Media Watch

Squid Camouflage Inspires Human Invisibility: Is it Possible?

Discover Magazine -
Underneath the rubbery skin of a squid, you’ll find a community of cells and muscles that work together to create the color and texture changes these animals are known for. This buzzing cellular network is difficult to study, however, and marine biologists and other researchers failed to cultivate a squid’s skin cells in a laboratory setting for decades. Now, thanks to recent work done at the University of California, Irvine, a workaround for culturing similar skin cells has been achieved. … To [UCI associate] professor Alon Gorodetsky and his team, the reflectin proteins seemed the perfect biomolecule for forming similar particles in mammalian (human) cells. Read More  
Irvine Standard

Irvine innovators making an impact

Irvine Standard -
Tibor Juhasz, CEO and founder, Vialase. Juhasz helped develop LASIK cornea surgery using femtosecond (a quadrillionth of a second) lasers, a technique that has helped 30 million people. The UCI professor of ophthalmology and biomedical engineering has since developed femtosecond surgery for cataracts and now is conducting clinical trials to treat glaucoma with femtosecond beams. Read More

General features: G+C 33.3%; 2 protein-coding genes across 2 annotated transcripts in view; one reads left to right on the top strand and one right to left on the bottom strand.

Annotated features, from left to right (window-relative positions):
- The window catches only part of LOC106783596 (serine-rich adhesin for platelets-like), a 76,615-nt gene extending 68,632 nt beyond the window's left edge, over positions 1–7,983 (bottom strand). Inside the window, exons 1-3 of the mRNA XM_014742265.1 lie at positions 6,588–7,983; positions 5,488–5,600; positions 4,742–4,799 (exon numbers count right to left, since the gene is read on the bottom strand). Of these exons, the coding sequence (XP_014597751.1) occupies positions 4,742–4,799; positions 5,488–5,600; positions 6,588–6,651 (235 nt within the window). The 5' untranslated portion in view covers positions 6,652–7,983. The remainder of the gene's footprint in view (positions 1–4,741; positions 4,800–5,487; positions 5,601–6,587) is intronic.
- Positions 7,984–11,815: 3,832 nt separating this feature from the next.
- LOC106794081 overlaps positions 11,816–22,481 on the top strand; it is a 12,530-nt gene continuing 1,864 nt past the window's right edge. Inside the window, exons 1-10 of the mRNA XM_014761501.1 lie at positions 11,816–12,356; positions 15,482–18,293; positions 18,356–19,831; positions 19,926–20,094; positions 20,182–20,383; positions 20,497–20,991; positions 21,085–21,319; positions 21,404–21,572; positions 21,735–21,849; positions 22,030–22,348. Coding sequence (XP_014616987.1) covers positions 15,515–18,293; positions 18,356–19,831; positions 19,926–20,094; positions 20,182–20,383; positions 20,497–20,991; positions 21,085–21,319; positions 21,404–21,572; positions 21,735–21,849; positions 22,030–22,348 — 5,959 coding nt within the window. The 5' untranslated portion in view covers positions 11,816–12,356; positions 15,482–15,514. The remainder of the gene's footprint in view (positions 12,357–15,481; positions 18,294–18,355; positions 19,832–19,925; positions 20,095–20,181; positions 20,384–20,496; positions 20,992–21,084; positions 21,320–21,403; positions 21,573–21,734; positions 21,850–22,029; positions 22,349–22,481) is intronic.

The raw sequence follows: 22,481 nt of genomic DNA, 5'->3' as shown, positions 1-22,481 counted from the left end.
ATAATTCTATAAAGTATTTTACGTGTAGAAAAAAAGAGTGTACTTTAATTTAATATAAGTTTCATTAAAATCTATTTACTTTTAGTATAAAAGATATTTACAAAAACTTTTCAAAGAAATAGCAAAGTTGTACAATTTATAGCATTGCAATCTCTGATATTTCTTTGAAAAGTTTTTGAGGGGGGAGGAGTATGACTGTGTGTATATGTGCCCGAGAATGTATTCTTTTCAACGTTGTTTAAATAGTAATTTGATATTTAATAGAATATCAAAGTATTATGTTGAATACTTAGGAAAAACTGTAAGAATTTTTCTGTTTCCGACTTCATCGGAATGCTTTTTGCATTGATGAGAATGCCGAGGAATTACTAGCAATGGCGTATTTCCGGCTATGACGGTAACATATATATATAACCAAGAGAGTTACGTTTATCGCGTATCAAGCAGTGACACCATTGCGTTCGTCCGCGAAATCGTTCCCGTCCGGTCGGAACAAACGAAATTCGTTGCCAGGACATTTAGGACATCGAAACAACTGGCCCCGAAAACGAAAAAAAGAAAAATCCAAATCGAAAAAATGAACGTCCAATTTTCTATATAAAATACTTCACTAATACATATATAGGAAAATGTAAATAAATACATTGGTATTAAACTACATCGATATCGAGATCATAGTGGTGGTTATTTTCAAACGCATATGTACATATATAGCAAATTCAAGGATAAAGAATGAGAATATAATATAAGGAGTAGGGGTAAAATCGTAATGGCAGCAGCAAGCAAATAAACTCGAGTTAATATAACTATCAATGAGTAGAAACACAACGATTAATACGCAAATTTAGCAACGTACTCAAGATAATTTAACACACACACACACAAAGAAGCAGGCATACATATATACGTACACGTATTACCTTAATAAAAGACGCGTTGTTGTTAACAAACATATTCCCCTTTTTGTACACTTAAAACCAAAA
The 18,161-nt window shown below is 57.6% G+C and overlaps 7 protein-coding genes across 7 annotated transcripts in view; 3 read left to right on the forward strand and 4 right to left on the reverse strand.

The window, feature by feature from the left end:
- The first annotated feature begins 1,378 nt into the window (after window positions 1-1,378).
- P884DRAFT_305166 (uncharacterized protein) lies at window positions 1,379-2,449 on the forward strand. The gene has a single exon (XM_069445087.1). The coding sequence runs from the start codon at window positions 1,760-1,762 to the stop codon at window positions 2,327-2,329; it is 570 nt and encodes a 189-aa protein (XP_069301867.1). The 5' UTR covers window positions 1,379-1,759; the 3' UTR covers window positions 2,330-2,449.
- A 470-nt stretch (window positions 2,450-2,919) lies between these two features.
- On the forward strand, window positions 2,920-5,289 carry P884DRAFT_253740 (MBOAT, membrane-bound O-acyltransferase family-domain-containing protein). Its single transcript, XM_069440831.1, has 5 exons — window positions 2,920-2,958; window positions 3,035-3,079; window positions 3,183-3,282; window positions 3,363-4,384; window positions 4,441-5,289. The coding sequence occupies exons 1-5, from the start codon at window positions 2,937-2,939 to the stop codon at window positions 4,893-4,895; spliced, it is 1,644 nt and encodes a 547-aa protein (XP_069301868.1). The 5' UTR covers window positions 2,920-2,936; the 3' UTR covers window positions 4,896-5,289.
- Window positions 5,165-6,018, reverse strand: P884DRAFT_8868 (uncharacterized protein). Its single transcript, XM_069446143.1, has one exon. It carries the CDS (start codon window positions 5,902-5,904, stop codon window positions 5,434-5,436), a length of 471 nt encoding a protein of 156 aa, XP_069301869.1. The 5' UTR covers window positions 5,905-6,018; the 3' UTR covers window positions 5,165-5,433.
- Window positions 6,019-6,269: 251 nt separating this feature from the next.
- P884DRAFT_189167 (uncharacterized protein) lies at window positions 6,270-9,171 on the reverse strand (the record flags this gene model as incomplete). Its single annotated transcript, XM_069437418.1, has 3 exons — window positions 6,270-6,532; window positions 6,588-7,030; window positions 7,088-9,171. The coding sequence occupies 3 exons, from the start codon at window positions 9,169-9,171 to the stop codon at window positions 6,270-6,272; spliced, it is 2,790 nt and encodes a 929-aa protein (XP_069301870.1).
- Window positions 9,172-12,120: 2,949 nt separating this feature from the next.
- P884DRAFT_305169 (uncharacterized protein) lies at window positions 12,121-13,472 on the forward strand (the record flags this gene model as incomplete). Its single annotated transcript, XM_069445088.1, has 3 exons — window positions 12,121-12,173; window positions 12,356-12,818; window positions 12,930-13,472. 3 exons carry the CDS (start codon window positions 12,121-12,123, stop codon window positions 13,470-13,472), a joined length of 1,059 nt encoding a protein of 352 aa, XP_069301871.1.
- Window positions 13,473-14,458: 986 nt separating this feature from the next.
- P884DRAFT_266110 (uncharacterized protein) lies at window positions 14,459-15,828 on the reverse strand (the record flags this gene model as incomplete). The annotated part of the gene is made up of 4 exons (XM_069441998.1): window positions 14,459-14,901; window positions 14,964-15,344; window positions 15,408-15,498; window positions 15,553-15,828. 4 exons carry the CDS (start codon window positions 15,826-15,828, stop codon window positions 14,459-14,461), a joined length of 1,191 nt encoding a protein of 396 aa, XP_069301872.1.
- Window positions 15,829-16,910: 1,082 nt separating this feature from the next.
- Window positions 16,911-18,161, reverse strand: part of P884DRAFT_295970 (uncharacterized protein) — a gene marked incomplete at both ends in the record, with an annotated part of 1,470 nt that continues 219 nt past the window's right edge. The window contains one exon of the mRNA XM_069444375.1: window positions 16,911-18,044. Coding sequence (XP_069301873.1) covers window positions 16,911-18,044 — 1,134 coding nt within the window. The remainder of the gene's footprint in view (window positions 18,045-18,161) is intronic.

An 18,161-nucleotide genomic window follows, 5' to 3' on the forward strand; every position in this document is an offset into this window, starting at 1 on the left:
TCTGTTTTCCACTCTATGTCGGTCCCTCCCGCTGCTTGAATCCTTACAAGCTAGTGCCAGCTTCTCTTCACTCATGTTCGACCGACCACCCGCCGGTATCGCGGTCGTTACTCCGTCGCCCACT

Irvine Standard

Irvine innovators making an impact

Irvine Standard -
Rahim Esfandyar‑Pour, Assistant professor of electrical engineering and computer science and biomedical engineering, UC Irvine. Esfandyar-Pour and his team have invented a health-monitoring wearable many times thinner than a human hair – that operates without a battery. Read More
Irvine Standard

Irvine innovators making an impact

Irvine Standard -
Iryna Zenyuk, Associate professor of chemical and biomolecular engineering, UC Irvine. As director of UCI’s Zenyuk Lab, she pioneered a novel approach to convert and store electrochemical energy in an effort to reduce the world’s carbon footprint. Read More
Spectrum News

LADWP prepares for flooding in the Eastern Sierra

Spectrum News 1 -
Multimedia journalist Christian Galeno spoke with a UC Irvine professor of civil and environmental engineering [Brett Sanders] and assistant GM of LADWP’s water division [Anselmo Collins] about LA’s infrastructure issues. Read More

'We're Not Prepared': Experts Call for Doubling Levee Protections as California Faces Increasing Floods

As floodwaters recede, [Jeffery] Mount and Brett Sanders, his peer at UC Irvine, said this is the perfect time to rethink and update the state’s aging infrastructure to accommodate the future climate. Fewer than 10% of levees in the greater Bay Area have a federal risk rating, according to a KQED analysis of the National Levee Database. “The recent California storms showed us pretty clearly there’s a lot at risk and systems we think are there to protect us may not perform as we expect,” said Sanders, an engineering professor, of levees across the Central Valley and Central Coast that failed during winter storms. … “There will always be floods that are beyond the capacity of systems,” he said. “So, are we doing what we need to do to protect even those that aren’t protected?” Read More